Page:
Alabama Casino Legislation Heads To Conference Committee

Alabama State Flag IconCurrently, Alabama has some of the most restrictive gambling laws in the country, with no in-state options for casino, sports, or poker gambling. However, that could change soon.  

Last week, the Alabama House of Representatives rejected the state Senate’s changes to a gambling initiative that proposed legal sports betting and multiple casino locations. Representatives voted to send the bill to a conference committee as the two chambers remain at odds on new gambling ventures.

The House passed plan would have allowed a state lottery system, in-person sports betting, and up to 10 casinos to be developed throughout the state. The Senate changed the bill to prohibit sports betting and only allow casinos on tribal land. 

Senator Greg Albritton said, “The optimism is gone” and “There is plenty of middle ground, plenty of opportunity.” Albritton noted that some senators had taken hard-line stances against sports betting and local Alabama casinos. It seems some senators want to expand tribal casinos to allow more games of chance, but others do not.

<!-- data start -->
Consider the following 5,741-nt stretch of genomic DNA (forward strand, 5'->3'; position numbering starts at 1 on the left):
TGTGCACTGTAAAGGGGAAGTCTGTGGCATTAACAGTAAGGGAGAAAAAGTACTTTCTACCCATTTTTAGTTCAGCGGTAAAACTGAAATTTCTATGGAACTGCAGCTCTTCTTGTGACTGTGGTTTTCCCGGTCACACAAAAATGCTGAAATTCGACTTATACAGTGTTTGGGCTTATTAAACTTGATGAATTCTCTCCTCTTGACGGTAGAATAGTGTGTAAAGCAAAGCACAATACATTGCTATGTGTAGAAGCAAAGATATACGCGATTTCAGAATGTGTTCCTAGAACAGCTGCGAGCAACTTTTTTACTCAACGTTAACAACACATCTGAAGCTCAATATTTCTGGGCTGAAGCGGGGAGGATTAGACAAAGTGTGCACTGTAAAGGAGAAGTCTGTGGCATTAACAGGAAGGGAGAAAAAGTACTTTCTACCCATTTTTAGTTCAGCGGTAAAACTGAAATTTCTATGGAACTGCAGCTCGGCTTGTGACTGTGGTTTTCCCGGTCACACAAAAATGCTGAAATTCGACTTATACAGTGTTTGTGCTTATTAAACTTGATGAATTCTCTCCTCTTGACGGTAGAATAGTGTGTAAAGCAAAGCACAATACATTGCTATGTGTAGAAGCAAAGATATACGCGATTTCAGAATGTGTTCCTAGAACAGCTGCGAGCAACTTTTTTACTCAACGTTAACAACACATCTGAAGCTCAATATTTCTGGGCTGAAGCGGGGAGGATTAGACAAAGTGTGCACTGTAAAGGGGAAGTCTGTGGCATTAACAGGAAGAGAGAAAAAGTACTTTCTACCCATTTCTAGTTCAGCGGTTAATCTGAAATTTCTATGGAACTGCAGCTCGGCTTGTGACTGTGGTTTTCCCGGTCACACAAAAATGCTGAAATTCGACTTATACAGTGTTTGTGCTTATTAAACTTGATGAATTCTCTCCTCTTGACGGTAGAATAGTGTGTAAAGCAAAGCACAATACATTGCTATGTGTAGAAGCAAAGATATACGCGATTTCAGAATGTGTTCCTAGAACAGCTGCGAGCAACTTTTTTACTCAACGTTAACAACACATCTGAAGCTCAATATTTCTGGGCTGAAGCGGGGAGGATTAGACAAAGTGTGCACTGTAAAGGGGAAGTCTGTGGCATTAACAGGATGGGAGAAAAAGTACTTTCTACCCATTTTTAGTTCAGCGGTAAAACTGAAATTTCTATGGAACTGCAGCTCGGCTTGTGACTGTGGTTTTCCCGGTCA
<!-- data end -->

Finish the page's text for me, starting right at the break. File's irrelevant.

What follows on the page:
Representative Chris Blackshear told reporters he was hopeful that the two chambers could agree, but there was a vast difference in what the two branches of state government had approved. 

Online Alabama Casinos

As the current laws stand, only online casinos and sports betting sites outside the state are available. There are no state laws that make 18+ Alabama online casinos illegal. 

While online casinos offer all the games you will find in Las Vegas and more, for some, they don’t provide the same benefits that brick-and-mortar casinos offer. To elevate the online casino experience, many sites have started offering live dealer games from remote casino locations. Depending on where you play, the live dealer games differ, but common games include blackjack, roulette, baccarat, and Super6.

When Will The Alabama Committee Discuss The New Gambling Bill?

The state Senate is expected to conference with the committee next week and notify the public of that date. While many remain optimistic, the two chambers are far from the middle ground on sports betting and casino locations. However, the Senate is ready to pass a state-run lottery system and has expressed interest in expanding tribal gaming options. 

If the conference committee can compromise, we expect an updated or new gambling bill for voter approval during the next election cycle.